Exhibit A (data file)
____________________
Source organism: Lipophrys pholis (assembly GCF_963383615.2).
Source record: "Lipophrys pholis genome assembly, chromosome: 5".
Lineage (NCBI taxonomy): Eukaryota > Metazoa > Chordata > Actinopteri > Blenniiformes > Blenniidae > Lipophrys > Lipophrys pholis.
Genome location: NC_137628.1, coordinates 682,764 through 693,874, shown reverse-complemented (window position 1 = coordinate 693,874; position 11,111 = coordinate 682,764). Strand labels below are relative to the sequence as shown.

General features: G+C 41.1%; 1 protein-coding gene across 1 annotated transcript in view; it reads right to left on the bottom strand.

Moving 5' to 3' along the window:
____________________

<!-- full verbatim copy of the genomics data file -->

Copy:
Source organism: Lipophrys pholis (assembly GCF_963383615.2).
Source record: "Lipophrys pholis genome assembly, chromosome: 5".
Lineage (NCBI taxonomy): Eukaryota > Metazoa > Chordata > Actinopteri > Blenniiformes > Blenniidae > Lipophrys > Lipophrys pholis.
Genome location: NC_137628.1, coordinates 682,764 through 693,874, shown reverse-complemented (window position 1 = coordinate 693,874; position 11,111 = coordinate 682,764). Strand labels below are relative to the sequence as shown.

General features: G+C 41.1%; 1 protein-coding gene across 1 annotated transcript in view; it reads right to left on the bottom strand.

Moving 5' to 3' along the window: